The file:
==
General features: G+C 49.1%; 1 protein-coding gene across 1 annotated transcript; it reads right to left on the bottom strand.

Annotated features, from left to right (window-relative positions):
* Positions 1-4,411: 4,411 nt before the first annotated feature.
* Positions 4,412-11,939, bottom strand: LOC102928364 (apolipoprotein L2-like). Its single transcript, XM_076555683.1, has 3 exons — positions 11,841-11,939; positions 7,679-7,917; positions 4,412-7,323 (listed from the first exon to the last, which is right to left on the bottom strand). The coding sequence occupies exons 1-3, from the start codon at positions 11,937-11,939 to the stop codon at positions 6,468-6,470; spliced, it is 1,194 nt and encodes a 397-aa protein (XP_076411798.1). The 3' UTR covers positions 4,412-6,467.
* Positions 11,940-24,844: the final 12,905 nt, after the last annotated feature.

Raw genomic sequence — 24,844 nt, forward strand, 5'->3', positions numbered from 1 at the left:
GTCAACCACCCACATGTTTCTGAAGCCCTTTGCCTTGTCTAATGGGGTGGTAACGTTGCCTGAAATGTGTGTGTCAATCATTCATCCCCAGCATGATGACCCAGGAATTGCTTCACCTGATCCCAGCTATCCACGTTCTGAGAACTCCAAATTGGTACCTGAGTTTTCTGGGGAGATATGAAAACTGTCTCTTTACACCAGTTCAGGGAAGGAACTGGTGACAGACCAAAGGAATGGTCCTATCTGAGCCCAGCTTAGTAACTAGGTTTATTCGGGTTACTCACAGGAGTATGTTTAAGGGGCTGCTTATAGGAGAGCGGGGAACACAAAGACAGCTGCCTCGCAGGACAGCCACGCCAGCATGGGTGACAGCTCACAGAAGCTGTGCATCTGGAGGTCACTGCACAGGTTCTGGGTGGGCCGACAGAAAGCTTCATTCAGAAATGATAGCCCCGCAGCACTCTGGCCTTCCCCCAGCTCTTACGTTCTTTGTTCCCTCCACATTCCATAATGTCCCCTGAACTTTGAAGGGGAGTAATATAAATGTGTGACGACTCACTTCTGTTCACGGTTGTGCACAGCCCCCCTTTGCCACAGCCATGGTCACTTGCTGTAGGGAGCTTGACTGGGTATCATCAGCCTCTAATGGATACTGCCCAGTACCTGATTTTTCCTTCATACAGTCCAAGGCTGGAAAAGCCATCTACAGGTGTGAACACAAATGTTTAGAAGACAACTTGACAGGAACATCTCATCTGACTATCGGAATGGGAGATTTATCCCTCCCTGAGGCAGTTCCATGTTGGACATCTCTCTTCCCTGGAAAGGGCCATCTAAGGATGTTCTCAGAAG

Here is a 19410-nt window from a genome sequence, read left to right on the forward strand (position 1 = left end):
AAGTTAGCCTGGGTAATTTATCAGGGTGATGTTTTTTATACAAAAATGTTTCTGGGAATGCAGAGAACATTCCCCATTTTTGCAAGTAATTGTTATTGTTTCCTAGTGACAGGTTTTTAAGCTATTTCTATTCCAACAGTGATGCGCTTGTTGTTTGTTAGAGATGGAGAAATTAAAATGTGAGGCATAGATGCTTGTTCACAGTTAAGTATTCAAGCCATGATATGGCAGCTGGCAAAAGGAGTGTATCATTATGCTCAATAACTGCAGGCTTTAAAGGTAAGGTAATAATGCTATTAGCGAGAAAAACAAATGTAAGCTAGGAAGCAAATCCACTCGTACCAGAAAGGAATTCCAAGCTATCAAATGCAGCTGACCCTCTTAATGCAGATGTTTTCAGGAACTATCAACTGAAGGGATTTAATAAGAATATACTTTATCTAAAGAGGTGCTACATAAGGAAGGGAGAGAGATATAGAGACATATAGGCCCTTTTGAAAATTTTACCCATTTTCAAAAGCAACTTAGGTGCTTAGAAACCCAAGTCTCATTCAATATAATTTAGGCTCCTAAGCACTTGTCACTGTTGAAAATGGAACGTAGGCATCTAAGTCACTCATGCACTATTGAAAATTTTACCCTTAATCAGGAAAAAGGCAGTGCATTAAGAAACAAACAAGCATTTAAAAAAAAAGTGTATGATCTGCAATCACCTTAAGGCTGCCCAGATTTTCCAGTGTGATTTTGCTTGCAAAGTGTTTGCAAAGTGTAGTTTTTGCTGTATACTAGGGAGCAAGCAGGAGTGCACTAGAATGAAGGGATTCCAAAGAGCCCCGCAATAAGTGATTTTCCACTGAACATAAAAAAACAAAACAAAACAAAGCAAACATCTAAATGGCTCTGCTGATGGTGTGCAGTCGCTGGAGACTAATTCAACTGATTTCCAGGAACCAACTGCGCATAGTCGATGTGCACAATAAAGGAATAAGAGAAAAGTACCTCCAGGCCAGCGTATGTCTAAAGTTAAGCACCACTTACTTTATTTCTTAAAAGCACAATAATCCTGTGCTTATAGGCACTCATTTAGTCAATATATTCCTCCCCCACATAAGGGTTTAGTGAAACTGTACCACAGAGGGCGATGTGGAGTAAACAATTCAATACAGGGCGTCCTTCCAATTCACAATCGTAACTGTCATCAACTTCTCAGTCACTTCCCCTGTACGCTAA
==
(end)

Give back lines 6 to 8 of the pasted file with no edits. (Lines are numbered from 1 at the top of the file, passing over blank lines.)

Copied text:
Raw genomic sequence — 24,844 nt, forward strand, 5'->3', positions numbered from 1 at the left:
GTCAACCACCCACATGTTTCTGAAGCCCTTTGCCTTGTCTAATGGGGTGGTAACGTTGCCTGAAATGTGTGTGTCAATCATTCATCCCCAGCATGATGACCCAGGAATTGCTTCACCTGATCCCAGCTATCCACGTTCTGAGAACTCCAAATTGGTACCTGAGTTTTCTGGGGAGATATGAAAACTGTCTCTTTACACCAGTTCAGGGAAGGAACTGGTGACAGACCAAAGGAATGGTCCTATCTGAGCCCAGCTTAGTAACTAGGTTTATTCGGGTTACTCACAGGAGTATGTTTAAGGGGCTGCTTATAGGAGAGCGGGGAACACAAAGACAGCTGCCTCGCAGGACAGCCACGCCAGCATGGGTGACAGCTCACAGAAGCTGTGCATCTGGAGGTCACTGCACAGGTTCTGGGTGGGCCGACAGAAAGCTTCATTCAGAAATGATAGCCCCGCAGCACTCTGGCCTTCCCCCAGCTCTTACGTTCTTTGTTCCCTCCACATTCCATAATGTCCCCTGAACTTTGAAGGGGAGTAATATAAATGTGTGACGACTCACTTCTGTTCACGGTTGTGCACAGCCCCCCTTTGCCACAGCCATGGTCACTTGCTGTAGGGAGCTTGACTGGGTATCATCAGCCTCTAATGGATACTGCCCAGTACCTGATTTTTCCTTCATACAGTCCAAGGCTGGAAAAGCCATCTACAGGTGTGAACACAAATGTTTAGAAGACAACTTGACAGGAACATCTCATCTGACTATCGGAATGGGAGATTTATCCCTCCCTGAGGCAGTTCCATGTTGGACATCTCTCTTCCCTGGAAAGGGCCATCTAAGGATGTTCTCAGAAG

Here is a 19410-nt window from a genome sequence, read left to right on the forward strand (position 1 = left end):